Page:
Crop Tree Release Improves Competitiveness of Northern Red Oak Growing in Association with Black Cherry
In 1993, a crop tree study was established in a pole-sized stand consisting of black cherry (Prunus serotina Ehrh.) and northern red oak (Quercus rubra L.). Black cherry was the predominant species in the stand and appeared to be on the verge of virtually eliminating northern red oak based on its greater height growth potential. To assess crop tree management for maintaining the competitiveness of oak in this situation, the stand was compartmentalized into treated and untreated areas and crop trees were selected. In the treated areas, crop trees received a three- or four-sided crown-touching release. Individual tree characteristics were measured following the growing seasons of 1993 and 10 years later. Crop tree release resulted in slowing the height growth of codominant black cherry, but not northern red oak. Ten-year mean height growth of northern red oak exceeded that of released black cherry, but not that of unreleased black cherry crop trees. Crown expansion and diameter at breast height (dbh) growth also increased as a result of crop tree release for both species, but black cherry clear stem development was suppressed. Based on increment core analysis, dbh growth of released northern red oak crop trees in 2003 was about twice that of unreleased northern red oak, although black cherry treatment related differences in radial growth were no longer present. Ten years after crop tree release, northern red oak crown class distribution improved and black cherry crown class distribution was unchanged. These results suggest crop tree management will improve northern red oak competitiveness in pole-sized stands when growing in association with black cherry and, perhaps, other fast growing species.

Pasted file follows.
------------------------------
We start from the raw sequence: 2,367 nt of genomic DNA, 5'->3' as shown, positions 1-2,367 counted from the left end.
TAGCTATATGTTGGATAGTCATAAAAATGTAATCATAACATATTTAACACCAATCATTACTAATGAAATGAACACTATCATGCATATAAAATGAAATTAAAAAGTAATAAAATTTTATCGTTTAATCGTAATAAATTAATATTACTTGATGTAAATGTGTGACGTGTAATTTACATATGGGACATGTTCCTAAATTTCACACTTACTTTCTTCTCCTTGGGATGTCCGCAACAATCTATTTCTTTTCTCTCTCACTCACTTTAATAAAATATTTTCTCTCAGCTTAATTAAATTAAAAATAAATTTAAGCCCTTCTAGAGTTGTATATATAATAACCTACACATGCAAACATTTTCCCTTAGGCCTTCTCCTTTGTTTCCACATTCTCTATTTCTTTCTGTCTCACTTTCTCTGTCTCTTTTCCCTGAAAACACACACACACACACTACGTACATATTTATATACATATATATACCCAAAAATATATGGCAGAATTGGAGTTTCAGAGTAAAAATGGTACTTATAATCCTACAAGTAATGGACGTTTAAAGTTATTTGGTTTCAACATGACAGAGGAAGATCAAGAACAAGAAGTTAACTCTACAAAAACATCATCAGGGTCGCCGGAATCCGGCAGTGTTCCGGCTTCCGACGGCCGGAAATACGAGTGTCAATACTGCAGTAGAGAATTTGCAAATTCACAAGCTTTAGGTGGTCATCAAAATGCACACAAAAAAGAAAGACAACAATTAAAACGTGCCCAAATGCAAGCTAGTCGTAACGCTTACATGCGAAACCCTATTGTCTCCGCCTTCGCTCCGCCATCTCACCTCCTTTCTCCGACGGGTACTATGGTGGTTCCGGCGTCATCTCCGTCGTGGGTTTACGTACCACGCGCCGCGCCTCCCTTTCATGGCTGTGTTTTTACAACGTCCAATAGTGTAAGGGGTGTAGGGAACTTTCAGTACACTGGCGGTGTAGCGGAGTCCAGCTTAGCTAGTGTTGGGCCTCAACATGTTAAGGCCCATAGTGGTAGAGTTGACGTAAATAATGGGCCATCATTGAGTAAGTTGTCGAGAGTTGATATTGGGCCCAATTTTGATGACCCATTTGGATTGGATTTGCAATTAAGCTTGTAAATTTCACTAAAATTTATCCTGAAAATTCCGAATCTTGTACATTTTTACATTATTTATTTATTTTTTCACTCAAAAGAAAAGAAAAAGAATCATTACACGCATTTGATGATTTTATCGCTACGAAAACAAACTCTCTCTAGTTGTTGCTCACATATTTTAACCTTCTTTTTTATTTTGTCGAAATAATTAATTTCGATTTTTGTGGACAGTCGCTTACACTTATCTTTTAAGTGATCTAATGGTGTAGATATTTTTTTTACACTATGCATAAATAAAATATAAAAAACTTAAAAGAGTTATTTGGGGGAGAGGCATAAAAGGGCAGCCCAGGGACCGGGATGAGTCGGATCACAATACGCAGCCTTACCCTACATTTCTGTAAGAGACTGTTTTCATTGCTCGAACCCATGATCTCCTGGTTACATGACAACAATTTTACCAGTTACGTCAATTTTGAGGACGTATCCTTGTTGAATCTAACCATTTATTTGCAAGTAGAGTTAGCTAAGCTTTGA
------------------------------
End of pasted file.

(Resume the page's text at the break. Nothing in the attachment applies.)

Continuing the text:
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Document Type: Research Article
Affiliations: Northeastern Research Station, Timber and Watershed Laboratory, Parsons, WV 26287-0404.
Publication date: 2006-06-01
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- Each regional journal of applied forestry focuses on research, practice, and techniques targeted to foresters and allied professionals in specific regions of the United States and Canada. The Northern Journal of Applied Forestry covers northeastern, midwestern, and boreal forests in the United States and Canada.
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